On Watching “Neda”

I stupidly, uninformedly re-blogged a very thoughtful, carefully worded post from Indefensible about the video of a young Iranian woman dying in her father’s arms. My addition to the dialogue at that time amounted to little more than a frat-boyish: “Totally, bro! But how ‘bout them titty videos?”

I now know how utterly dunderheaded that was.

I am sorry for taking it so lightly. I hadn’t yet seen or heard about the heartwrenching video of the woman who had reportedly been shot in the heart by a pro-Ahmadinejad Basij fighter. Still haven’t seen it, but it’s been described to me. Horrific. Unimaginable. From my understanding it’s the kind of thing you can never un-see. And for some — nay, many — it may have triggered a watershed moment wherein the viewer finally “gets” what’s going on in Iran. That’s why we shouldn’t stop everyone from watching “Neda.”

Some — nay, many — people need an actual, visual, moving representation of an atrocity in order to get a true understanding of it. Not everyone can summon the whole story based on reading words on paper or scrolling through Web sites. Sometimes they need a little more. And if that’s what it takes for them to “get it,” I say publish those pictures, upload the video and roll those tapes.

A similar debate emerged when TMZ published photos of a battered Rihanna (I know it’s not really fair to compare a massive cultural uprising to one couple’s domestic violence, but it’s relevant to the “to print/not to print gruesome images” argument). Many people saw it as sensationalism — and indeed it was partially that. But it was also what really drove home the point that this was a girl who’d been seriously beaten. It was not cute. Or funny. Or up for debate. It really happened. Because these images were published I am sure that quite a few people truly realized how atrocious domestic violence can be.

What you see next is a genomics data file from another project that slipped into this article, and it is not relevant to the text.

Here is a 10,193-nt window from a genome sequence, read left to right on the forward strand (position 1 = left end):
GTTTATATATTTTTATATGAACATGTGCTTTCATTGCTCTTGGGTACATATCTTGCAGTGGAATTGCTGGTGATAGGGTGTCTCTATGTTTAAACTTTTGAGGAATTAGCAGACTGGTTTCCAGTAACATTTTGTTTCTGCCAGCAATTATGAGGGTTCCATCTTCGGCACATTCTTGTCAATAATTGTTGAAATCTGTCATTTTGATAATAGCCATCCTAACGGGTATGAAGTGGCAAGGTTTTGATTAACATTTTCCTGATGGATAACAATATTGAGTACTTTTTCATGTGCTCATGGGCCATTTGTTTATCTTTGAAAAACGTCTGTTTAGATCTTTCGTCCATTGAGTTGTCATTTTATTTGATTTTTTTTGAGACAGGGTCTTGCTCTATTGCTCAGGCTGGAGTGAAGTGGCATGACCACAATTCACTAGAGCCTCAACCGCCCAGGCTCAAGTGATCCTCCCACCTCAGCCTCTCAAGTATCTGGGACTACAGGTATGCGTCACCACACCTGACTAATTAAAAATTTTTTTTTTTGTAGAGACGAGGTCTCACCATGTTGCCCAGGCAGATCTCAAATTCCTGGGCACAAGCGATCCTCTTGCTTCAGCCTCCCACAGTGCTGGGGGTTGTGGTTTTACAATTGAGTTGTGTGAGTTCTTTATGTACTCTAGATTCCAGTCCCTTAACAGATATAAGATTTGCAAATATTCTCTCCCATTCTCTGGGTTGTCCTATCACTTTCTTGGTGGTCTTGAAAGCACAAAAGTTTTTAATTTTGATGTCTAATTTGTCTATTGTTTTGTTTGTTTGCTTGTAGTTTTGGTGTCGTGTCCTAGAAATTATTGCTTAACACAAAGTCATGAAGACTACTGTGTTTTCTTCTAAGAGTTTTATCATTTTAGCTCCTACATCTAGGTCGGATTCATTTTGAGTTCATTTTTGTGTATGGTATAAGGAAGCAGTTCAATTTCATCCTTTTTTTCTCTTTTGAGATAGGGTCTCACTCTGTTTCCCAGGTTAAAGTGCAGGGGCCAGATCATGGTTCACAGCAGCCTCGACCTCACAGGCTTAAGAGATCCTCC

The same is true with the video of “Nena.” People whose imagination and attention had not yet been engaged by the Iran election stories to date are now much more aware of just how serious things are.

It’s a shame that it takes such vivid, gruesome video to get people to stand up and take notice of important and terrible — and terribly important — things. But very often it does. Static pictures are all too often trumped by moving ones. (To riff on Indefensible’s “pornography” reference: it’s the same reason why Playboy magazine is hanging on by a thread and YouPorn.com is doing just fine.)

I agree with the thrust of the argument that overexposure to violence can inure us to it. No question. But I don’t think that means all imagery surrounding gruesome acts should be censored — particularly if it serves a higher purpose of getting people to wake the hell up.

Addendum: I suppose I could’ve saved myself (and you, if you’ve made it this far) a lot of time by just reblogging Adam Isacson’s much-better post on the matter and added “what he said.” Oh well.